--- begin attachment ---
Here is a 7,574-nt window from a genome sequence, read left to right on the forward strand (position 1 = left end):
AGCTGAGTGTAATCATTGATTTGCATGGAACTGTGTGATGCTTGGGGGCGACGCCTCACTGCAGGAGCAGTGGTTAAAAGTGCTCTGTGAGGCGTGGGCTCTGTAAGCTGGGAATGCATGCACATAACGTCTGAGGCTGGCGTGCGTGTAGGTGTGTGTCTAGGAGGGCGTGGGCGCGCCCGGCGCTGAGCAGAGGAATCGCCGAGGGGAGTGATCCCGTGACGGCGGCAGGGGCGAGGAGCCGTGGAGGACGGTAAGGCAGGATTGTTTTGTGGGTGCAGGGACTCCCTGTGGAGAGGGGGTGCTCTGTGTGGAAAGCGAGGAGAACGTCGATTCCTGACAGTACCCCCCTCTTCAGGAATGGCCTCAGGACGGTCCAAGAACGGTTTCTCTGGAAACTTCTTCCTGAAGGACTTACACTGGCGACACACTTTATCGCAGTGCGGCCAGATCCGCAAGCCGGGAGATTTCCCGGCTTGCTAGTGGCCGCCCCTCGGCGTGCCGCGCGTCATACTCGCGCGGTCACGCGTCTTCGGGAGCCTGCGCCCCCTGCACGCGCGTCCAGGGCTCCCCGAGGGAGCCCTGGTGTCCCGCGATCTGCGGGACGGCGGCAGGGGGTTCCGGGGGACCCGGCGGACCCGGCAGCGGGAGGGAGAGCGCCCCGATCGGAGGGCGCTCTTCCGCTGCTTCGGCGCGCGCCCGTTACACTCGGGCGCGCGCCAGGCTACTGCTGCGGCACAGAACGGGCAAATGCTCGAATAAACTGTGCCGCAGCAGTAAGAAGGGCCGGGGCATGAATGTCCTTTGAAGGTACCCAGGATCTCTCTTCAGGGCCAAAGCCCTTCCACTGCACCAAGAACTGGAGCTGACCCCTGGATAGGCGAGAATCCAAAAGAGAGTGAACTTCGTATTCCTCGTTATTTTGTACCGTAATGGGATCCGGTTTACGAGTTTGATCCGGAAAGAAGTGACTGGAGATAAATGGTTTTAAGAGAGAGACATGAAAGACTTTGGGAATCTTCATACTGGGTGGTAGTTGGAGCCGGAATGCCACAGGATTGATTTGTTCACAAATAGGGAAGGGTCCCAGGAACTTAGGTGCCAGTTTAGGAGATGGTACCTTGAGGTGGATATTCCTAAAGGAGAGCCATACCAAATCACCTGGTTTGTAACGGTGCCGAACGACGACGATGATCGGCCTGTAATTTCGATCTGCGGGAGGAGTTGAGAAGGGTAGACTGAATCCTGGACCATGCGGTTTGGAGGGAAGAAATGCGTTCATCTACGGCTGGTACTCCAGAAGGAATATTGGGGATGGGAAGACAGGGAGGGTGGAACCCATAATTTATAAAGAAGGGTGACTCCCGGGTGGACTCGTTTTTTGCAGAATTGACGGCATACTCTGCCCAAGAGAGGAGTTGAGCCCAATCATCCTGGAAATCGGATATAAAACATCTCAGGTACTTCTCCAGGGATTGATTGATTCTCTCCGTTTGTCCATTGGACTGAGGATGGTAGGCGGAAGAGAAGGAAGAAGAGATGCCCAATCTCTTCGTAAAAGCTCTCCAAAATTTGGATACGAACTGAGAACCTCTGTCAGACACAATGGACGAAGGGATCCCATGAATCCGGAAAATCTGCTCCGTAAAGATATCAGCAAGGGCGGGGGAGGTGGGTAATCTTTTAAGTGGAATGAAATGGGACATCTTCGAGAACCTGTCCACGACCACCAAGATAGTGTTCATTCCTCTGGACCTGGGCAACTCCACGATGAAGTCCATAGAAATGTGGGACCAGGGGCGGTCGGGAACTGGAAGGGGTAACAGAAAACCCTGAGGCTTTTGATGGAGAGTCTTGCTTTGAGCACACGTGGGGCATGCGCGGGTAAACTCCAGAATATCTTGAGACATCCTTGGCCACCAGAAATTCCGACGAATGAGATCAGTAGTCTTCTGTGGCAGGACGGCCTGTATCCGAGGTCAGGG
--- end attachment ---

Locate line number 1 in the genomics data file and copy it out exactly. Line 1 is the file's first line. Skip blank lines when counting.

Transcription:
Here is a 7,574-nt window from a genome sequence, read left to right on the forward strand (position 1 = left end):